Are children with Phelan McDermid syndrome insensitive to pain?

It is not always easy to read David’s expression.

 

The two largest studies of children with 22q13 deletion syndrome (PMS) report that a high tolerance for pain is a very common.  One study reports that 88% of individuals are insensitive to pain based upon medical record review (1) and the other report indicates 77% of individuals are insensitive based on parent reports (2).  Do you believe that?  I have always felt that David tolerates far more pain than most people, but I also had my doubts about how can we really know.  After reading the scientific literature, my doubts are only deeper.  This blog is a quick survey of the literature and what it tells us.  Numbers in parentheses “( )” refer to the scientific studies listed at the end of this blog.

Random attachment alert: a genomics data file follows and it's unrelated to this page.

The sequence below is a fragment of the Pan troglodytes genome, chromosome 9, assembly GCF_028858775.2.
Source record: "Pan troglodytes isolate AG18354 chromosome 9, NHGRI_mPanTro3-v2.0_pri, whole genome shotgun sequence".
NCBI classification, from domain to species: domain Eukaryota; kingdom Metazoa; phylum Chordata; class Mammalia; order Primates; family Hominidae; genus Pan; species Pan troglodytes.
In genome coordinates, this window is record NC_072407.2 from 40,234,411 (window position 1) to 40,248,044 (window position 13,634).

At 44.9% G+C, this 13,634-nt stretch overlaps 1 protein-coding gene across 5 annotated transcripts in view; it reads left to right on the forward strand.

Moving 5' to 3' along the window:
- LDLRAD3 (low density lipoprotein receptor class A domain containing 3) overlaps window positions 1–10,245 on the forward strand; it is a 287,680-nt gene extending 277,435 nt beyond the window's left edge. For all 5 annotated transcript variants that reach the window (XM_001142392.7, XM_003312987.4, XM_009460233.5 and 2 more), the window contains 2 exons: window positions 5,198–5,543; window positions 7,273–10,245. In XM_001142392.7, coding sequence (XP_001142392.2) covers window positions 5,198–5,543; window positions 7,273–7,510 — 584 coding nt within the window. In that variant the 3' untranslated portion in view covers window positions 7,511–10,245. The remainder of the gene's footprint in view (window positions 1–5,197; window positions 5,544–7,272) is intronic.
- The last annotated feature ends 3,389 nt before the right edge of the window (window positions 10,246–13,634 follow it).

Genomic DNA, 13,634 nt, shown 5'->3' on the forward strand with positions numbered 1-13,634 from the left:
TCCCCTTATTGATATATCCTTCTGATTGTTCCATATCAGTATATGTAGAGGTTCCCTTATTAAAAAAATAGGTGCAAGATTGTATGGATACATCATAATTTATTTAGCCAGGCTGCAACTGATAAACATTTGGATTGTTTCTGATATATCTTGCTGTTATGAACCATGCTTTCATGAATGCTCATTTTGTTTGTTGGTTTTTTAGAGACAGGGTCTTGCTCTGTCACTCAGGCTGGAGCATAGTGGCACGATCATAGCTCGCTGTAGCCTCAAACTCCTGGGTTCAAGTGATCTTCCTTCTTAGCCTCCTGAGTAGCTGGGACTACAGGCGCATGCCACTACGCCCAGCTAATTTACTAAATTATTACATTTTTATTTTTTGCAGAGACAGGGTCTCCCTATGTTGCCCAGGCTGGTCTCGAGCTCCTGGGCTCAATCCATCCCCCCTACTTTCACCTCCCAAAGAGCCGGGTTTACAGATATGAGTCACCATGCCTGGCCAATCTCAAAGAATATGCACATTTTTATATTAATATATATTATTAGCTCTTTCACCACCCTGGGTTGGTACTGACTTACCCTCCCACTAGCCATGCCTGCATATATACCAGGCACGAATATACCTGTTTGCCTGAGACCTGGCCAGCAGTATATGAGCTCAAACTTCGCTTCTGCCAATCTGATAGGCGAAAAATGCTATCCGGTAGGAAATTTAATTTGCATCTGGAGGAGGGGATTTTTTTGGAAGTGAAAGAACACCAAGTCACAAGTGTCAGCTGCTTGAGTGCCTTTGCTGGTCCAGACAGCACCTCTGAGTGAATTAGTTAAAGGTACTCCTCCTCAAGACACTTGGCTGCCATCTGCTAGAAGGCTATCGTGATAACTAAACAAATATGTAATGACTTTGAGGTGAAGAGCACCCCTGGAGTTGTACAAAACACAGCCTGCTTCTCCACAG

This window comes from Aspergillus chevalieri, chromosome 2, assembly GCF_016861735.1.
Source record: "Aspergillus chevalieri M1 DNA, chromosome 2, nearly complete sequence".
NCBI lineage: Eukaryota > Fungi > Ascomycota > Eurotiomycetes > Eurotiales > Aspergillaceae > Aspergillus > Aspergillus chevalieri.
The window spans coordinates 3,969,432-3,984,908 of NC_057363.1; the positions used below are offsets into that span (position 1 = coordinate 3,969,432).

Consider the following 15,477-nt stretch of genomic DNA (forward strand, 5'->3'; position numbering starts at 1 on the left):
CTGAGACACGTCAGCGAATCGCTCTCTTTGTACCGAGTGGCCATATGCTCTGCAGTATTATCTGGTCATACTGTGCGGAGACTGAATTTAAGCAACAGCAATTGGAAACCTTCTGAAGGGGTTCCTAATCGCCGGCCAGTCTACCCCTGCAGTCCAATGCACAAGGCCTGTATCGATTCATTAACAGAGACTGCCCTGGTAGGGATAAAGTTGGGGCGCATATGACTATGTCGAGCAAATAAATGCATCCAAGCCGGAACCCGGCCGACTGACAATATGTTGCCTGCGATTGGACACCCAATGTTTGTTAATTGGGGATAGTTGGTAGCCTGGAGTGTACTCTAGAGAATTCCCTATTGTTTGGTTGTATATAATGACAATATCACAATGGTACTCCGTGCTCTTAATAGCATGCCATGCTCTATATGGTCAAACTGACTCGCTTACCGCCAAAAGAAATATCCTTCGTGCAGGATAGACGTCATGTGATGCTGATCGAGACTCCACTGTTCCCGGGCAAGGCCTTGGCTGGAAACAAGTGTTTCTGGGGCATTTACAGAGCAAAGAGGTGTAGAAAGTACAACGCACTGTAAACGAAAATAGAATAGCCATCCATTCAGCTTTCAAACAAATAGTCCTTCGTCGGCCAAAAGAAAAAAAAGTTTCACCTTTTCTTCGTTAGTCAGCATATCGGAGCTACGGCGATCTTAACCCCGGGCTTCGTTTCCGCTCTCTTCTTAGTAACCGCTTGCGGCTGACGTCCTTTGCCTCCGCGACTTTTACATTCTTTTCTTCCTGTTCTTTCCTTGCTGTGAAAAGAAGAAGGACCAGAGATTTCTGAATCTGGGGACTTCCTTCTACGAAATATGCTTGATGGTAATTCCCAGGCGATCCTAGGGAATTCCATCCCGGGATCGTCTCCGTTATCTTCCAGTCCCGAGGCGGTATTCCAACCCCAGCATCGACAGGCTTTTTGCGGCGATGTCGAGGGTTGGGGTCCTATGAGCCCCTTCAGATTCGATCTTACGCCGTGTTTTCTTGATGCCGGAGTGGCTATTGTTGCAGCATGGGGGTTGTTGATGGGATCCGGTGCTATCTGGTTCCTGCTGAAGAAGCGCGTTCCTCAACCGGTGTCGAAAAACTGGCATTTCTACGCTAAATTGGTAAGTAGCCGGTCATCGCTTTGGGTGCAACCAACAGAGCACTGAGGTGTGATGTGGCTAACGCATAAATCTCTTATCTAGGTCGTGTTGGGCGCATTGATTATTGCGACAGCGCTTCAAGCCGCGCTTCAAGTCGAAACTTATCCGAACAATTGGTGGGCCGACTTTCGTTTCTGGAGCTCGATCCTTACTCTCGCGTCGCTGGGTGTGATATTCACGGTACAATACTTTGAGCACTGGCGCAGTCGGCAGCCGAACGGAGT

Recently, a group of scientists investigated the pain sensitivity of mice with no Shank3 (complete knockout of both genes) (3). These mice did not have reduced sensitivity to sharp pain. They did have an unusual response to certain types of long-lasting pain. Normally, the skin is more sensitize after certain long lasting pain and mice lacking Shank3 don’t develop as much sensitivity. Like the brain pathways, the spinal cord seems to have deficits, but does this translate to low pain sensitivity in children?